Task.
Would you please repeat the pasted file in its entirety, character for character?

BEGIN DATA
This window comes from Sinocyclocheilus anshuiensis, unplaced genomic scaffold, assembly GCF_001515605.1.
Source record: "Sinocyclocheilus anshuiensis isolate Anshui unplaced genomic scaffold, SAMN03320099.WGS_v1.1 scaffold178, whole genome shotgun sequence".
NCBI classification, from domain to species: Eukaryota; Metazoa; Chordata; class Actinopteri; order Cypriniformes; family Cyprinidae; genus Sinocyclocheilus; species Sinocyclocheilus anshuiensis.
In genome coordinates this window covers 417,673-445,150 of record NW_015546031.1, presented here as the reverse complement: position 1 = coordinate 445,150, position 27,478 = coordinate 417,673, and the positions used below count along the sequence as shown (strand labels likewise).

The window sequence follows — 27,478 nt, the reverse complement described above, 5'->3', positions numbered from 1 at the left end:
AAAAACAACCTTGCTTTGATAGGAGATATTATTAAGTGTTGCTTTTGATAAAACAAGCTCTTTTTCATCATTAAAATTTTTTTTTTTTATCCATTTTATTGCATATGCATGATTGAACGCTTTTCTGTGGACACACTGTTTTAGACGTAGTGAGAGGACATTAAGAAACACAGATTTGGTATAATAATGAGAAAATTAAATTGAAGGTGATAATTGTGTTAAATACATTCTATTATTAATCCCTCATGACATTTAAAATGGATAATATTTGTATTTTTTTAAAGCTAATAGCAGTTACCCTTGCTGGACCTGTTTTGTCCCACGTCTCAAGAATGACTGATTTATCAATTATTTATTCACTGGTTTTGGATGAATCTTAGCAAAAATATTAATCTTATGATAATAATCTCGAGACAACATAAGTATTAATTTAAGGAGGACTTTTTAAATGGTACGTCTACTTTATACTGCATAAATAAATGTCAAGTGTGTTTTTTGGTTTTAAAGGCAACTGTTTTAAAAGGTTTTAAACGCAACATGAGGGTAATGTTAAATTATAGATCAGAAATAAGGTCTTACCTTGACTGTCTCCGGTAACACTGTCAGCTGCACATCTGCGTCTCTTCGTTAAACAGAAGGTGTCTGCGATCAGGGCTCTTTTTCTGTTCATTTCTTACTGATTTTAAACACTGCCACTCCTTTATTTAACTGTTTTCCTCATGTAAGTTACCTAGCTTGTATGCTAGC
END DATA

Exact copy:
This window comes from Sinocyclocheilus anshuiensis, unplaced genomic scaffold, assembly GCF_001515605.1.
Source record: "Sinocyclocheilus anshuiensis isolate Anshui unplaced genomic scaffold, SAMN03320099.WGS_v1.1 scaffold178, whole genome shotgun sequence".
NCBI classification, from domain to species: Eukaryota; Metazoa; Chordata; class Actinopteri; order Cypriniformes; family Cyprinidae; genus Sinocyclocheilus; species Sinocyclocheilus anshuiensis.
In genome coordinates this window covers 417,673-445,150 of record NW_015546031.1, presented here as the reverse complement: position 1 = coordinate 445,150, position 27,478 = coordinate 417,673, and the positions used below count along the sequence as shown (strand labels likewise).

The window sequence follows — 27,478 nt, the reverse complement described above, 5'->3', positions numbered from 1 at the left end:
AAAAACAACCTTGCTTTGATAGGAGATATTATTAAGTGTTGCTTTTGATAAAACAAGCTCTTTTTCATCATTAAAATTTTTTTTTTTTATCCATTTTATTGCATATGCATGATTGAACGCTTTTCTGTGGACACACTGTTTTAGACGTAGTGAGAGGACATTAAGAAACACAGATTTGGTATAATAATGAGAAAATTAAATTGAAGGTGATAATTGTGTTAAATACATTCTATTATTAATCCCTCATGACATTTAAAATGGATAATATTTGTATTTTTTTAAAGCTAATAGCAGTTACCCTTGCTGGACCTGTTTTGTCCCACGTCTCAAGAATGACTGATTTATCAATTATTTATTCACTGGTTTTGGATGAATCTTAGCAAAAATATTAATCTTATGATAATAATCTCGAGACAACATAAGTATTAATTTAAGGAGGACTTTTTAAATGGTACGTCTACTTTATACTGCATAAATAAATGTCAAGTGTGTTTTTTGGTTTTAAAGGCAACTGTTTTAAAAGGTTTTAAACGCAACATGAGGGTAATGTTAAATTATAGATCAGAAATAAGGTCTTACCTTGACTGTCTCCGGTAACACTGTCAGCTGCACATCTGCGTCTCTTCGTTAAACAGAAGGTGTCTGCGATCAGGGCTCTTTTTCTGTTCATTTCTTACTGATTTTAAACACTGCCACTCCTTTATTTAACTGTTTTCCTCATGTAAGTTACCTAGCTTGTATGCTAGC